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The Making Of: The Black Diamond Whippet

Monday, February 13, 2017
Since the mid 1990’s the Whippet has been an iconic tool for ski mountaineers. In the first of this series, we explore the genesis of the Whippet and talk with Ambassador Andrew McLean, the man behind the enduring design.


Images: Courtesy of Andrew McLean.

Andrew McLean was out for his daily winter ritual—an early morning mission to ski untracked powder in the backcountry. The previous day’s storm had coated the Wasatch Mountains with 18 inches of Utah’s finest cold smoke, and the conditions, albeit dangerous on steep slopes, were too good to pass up. So McLean kept it mellow, skiing low-angle terrain and avoiding anything above 32 degrees.

But as he traversed through lower elevation, he crossed what he describes as a steep pocket.

“It ended up breaking loose on me and avalanching,” says McLean, his voice showing absolutely zero sign of heightened emotion.

“But as soon as the slope started to crack and fracture, I rolled over and dug my Whippets down into the bed surface and the avalanche washed down underneath me.”

McLean casually mentioned this story between bites of spicy Tangerine Chicken procured from one of his favorite Salt Lake City haunts—The Dragon Diner.

The kicker, however, was that he wasn’t recalling some distant experience.

“That was yesterday morning,” he deadpanned. “So, yeah, I use the Whippets all the time.”

The Inventor

If you’ve done any steep skiing in North America in the last 20 years, you’ve likely heard of McLean. Now 55 years young, McLean is an indelible figure in the world of ski mountaineering. From his witty columns in backcountry skiing magazines, to his cult classic guidebook, The Chuting Gallery, for the Wasatch Mountains, McLean is a bonafide steep skiing pioneer.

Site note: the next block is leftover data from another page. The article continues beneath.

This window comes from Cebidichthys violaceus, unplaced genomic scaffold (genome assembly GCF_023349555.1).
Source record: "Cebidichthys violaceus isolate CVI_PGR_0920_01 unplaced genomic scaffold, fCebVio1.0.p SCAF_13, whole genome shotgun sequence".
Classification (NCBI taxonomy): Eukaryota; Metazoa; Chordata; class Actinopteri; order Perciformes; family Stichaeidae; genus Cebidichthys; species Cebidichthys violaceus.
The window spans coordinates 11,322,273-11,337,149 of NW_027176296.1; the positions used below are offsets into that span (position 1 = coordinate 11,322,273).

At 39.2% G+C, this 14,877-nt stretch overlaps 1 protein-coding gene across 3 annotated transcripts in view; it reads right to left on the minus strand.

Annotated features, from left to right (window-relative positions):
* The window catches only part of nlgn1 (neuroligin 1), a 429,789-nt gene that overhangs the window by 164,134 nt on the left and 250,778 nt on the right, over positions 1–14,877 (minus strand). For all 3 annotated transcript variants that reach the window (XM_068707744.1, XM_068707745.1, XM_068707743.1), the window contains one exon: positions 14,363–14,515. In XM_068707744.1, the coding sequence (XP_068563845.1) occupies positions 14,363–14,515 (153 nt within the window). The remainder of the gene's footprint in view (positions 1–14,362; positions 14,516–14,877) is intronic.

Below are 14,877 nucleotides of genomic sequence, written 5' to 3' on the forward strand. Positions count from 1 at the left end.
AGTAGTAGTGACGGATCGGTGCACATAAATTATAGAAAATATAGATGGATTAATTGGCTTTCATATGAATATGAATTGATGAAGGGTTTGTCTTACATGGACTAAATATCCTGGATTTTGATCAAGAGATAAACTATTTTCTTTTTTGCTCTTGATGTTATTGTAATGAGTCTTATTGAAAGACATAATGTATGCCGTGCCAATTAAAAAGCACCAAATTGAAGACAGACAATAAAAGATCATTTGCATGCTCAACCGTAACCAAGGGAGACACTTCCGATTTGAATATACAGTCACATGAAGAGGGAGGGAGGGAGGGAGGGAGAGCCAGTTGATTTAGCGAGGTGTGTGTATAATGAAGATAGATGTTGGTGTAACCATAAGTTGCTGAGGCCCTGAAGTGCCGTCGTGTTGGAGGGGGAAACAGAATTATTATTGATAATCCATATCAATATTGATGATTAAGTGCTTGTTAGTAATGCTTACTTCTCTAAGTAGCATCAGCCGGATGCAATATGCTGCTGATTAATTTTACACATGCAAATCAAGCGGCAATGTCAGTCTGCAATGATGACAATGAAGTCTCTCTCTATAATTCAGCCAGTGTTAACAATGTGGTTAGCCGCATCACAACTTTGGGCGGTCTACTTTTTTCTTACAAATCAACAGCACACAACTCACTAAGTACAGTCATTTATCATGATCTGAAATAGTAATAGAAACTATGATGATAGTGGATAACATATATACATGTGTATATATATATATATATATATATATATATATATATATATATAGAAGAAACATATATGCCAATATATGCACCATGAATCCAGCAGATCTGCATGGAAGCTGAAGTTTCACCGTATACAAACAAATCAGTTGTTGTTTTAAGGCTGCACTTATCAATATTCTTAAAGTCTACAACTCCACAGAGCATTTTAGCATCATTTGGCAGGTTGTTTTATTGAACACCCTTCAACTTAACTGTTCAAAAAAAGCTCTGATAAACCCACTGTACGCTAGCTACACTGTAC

But perhaps his greatest contribution to the world of skiing has been his invention of the Black Diamond Whippet.

Though subtle in design, the Whippet—which is virtually a ski pole outfitted with a specialized ice pick—has become a time-tested, stand-by for steep skiing aficionados. Adept at climbing terrain such as icy couloirs, the Whippet also has self-arrest capabilities, making them a clutch addition to any ski mountaineer’s arsenal.

The Idea

McLean developed the Whippet out of necessity, he explains. Having secured a position as Senior Designer at Black Diamond in the early 1990’s, McLean joined a hard-core crew of employees that were pushing the limits of climbing and skiing.

Once alpinist Alex Lowe joined the tight-knit BD crew as Quality Control Manager, McLean’s pre-work ski adventures (eventually coined “dawn patrols” by Lowe) took on a whole new air of seriousness.


Alpinists Alex Lowe (left) and Hans Saari on an early expedition with Whippets in tow.

“Once I started going out with Alex, I was like, ‘oh, this isn’t just about walking up logging roads and skiing low-angle powder. You can combine mountaineering and the climbing aspect with skiing.’”

As a result, they pushed their gear to the breaking point. And when the old gear broke or was inadequate, employees like McLean went to the open shop after hours.

“I could go in the shop, make a prototype, and then use it the next morning,” says McLean.

The first piece of gear that inspired the Whippet came from the Italian company Gipron, who manufactured Black Diamond’s ski poles at the time. One of Gipron’s models provided the basis for McLean’s “whippet” idea.

“They had a pole with a self arrest grip … but it was super flimsy,” says McLean. “Those worked really well for climbing up stuff—if you had two of them and you were going up a steep chute you could really motor. But it was obvious that they were really fragile. If you were taking a sliding fall and you stuck them in, they would just bend.”

Another piece of gear that caught McLean’s eye was Stubai’s interchangeable ice axe system. Basically, you could outfit one axe shaft with multiple tools—say an adze, or a hammer—by screwing on the different components. Plus, they even mounted that onto a ski pole.

“But it was really heavy,” says McLean. “Because it was based on a technical ice axe.”